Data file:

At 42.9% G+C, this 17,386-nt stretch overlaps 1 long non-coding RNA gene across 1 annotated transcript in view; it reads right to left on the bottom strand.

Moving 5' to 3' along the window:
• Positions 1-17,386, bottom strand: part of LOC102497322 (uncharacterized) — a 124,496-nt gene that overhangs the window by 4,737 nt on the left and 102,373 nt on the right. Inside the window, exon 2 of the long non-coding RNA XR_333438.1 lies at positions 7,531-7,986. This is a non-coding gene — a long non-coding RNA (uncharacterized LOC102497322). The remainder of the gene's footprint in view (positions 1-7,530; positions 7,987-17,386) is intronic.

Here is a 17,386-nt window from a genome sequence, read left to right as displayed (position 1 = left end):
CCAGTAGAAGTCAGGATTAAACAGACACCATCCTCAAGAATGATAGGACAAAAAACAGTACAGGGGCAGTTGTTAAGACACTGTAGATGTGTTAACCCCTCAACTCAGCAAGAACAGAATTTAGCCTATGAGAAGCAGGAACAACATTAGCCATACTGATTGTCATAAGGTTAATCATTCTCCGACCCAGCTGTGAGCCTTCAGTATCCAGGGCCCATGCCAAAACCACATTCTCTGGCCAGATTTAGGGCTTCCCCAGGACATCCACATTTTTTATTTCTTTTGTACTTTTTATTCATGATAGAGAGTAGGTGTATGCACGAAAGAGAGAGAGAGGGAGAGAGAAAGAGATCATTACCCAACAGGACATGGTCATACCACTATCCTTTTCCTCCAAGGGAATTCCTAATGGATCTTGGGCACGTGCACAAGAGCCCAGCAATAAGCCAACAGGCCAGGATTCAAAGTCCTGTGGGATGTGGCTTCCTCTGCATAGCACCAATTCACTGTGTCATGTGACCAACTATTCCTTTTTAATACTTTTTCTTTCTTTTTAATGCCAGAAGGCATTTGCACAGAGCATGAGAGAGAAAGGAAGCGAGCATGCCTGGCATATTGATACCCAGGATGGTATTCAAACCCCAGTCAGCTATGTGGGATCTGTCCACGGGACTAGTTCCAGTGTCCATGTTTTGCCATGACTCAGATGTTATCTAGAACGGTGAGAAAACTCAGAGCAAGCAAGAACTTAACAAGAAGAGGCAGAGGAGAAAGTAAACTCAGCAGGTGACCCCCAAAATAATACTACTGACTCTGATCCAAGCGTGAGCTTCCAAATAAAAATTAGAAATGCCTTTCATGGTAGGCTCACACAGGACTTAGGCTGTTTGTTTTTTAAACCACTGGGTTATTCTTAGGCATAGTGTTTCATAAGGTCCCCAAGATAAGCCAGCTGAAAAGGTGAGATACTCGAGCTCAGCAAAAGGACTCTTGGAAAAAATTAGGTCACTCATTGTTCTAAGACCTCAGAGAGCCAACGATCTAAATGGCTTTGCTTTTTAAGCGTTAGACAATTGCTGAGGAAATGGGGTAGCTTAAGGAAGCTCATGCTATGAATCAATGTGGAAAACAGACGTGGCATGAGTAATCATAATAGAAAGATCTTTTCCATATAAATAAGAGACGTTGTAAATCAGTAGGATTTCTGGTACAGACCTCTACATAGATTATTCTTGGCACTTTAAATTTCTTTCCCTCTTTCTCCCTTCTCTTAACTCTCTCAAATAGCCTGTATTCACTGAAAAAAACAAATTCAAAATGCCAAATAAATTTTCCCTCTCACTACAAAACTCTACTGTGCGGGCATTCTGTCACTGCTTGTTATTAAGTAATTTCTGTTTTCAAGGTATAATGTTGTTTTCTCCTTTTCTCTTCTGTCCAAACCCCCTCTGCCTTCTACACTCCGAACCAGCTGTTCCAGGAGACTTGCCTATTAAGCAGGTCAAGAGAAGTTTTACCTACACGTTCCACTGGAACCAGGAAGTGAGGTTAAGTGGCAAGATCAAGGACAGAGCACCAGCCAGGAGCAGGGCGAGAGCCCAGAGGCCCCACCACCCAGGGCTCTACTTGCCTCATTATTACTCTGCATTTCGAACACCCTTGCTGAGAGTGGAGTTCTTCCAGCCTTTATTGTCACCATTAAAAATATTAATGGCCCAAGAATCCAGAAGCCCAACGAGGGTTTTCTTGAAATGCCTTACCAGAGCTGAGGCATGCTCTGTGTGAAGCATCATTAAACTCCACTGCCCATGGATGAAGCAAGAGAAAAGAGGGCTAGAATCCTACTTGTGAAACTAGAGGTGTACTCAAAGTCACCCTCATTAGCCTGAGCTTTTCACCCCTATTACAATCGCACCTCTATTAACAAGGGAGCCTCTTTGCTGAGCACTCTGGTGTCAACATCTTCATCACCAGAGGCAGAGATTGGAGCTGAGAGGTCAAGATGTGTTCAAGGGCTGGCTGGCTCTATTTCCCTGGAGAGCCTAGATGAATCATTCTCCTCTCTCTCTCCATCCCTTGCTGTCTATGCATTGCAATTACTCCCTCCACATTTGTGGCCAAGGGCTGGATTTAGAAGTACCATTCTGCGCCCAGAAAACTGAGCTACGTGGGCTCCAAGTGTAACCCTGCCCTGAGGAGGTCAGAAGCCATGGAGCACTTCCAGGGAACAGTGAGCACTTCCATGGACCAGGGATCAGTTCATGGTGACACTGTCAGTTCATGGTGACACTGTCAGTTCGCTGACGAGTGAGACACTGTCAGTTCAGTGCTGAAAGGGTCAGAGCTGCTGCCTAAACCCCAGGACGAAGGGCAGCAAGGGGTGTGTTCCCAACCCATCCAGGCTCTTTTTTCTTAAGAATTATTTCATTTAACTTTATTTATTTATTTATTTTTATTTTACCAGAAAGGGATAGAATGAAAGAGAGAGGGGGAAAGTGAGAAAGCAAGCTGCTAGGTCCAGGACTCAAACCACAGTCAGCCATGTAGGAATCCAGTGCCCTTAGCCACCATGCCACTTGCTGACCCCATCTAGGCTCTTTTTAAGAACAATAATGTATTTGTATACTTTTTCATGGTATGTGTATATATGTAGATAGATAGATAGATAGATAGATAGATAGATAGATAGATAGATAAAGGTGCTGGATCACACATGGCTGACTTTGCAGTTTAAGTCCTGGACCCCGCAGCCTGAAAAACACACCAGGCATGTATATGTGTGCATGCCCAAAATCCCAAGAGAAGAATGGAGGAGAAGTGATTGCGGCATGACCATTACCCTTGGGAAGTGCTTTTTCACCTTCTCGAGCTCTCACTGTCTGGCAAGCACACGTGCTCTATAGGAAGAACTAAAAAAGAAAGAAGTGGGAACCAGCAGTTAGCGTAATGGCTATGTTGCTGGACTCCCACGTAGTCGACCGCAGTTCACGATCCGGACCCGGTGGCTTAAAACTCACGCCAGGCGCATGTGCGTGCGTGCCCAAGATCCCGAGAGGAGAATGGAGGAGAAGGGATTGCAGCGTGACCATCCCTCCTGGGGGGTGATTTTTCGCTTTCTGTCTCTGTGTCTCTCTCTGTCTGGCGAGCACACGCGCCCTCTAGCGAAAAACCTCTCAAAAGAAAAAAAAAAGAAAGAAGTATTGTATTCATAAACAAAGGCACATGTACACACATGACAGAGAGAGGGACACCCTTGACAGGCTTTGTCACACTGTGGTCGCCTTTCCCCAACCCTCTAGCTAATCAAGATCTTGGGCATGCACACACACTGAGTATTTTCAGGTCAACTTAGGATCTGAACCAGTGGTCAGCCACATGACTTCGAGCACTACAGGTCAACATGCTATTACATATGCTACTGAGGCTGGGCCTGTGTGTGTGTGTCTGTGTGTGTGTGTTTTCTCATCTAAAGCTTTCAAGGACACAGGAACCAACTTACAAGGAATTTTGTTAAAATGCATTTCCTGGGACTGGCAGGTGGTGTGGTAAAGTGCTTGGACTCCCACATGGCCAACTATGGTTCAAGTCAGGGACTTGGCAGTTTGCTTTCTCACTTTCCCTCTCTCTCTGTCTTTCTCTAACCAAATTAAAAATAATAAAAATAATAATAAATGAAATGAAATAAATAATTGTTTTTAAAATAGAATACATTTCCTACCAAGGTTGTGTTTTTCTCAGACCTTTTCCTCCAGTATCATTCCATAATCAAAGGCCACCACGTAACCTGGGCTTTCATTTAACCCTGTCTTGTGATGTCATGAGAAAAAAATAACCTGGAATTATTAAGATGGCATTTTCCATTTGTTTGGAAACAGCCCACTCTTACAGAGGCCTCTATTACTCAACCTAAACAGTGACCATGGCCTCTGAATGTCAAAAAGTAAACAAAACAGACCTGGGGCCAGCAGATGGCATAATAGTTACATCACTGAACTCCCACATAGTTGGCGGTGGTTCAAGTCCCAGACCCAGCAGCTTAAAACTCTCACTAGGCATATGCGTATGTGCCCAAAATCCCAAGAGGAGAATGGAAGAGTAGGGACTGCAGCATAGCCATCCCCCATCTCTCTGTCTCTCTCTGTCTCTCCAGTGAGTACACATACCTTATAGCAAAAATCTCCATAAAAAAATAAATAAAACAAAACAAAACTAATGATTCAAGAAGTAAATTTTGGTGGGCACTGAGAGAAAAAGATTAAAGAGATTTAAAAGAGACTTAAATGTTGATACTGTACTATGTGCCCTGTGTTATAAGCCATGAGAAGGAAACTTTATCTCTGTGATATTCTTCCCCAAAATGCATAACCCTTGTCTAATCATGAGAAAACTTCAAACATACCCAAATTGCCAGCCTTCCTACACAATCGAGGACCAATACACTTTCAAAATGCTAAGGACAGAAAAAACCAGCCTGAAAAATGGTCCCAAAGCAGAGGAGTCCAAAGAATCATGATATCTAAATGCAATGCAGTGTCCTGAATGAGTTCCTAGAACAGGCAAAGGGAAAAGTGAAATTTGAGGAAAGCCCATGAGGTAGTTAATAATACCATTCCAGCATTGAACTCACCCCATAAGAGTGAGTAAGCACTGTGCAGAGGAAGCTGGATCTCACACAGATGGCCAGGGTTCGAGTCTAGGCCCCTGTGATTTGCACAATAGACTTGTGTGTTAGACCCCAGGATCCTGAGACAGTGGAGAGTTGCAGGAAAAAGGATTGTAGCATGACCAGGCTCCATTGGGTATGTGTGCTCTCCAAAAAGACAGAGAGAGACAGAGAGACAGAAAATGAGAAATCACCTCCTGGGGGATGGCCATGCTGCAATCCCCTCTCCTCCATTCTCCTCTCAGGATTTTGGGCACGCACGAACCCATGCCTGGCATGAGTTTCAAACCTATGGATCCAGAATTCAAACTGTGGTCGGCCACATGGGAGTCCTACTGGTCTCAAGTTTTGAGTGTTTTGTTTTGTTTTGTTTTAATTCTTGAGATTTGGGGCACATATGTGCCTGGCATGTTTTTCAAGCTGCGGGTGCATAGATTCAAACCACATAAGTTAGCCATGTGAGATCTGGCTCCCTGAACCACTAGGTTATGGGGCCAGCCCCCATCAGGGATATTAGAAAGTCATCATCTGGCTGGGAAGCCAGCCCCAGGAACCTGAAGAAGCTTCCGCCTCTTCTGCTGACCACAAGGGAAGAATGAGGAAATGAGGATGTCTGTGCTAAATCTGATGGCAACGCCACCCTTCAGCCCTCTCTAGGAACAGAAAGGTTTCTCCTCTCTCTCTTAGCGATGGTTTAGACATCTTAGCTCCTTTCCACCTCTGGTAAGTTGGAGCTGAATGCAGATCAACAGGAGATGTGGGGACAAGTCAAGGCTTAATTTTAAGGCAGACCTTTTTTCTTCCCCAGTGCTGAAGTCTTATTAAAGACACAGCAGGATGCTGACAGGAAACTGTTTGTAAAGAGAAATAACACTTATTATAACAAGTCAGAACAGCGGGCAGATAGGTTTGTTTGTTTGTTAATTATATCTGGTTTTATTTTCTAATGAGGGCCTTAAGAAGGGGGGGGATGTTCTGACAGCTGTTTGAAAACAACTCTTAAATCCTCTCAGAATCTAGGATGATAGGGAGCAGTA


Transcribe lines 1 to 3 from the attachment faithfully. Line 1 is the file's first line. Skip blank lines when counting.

At 42.9% G+C, this 17,386-nt stretch overlaps 1 long non-coding RNA gene across 1 annotated transcript in view; it reads right to left on the bottom strand.

Moving 5' to 3' along the window:
• Positions 1-17,386, bottom strand: part of LOC102497322 (uncharacterized) — a 124,496-nt gene that overhangs the window by 4,737 nt on the left and 102,373 nt on the right. Inside the window, exon 2 of the long non-coding RNA XR_333438.1 lies at positions 7,531-7,986. This is a non-coding gene — a long non-coding RNA (uncharacterized LOC102497322). The remainder of the gene's footprint in view (positions 1-7,530; positions 7,987-17,386) is intronic.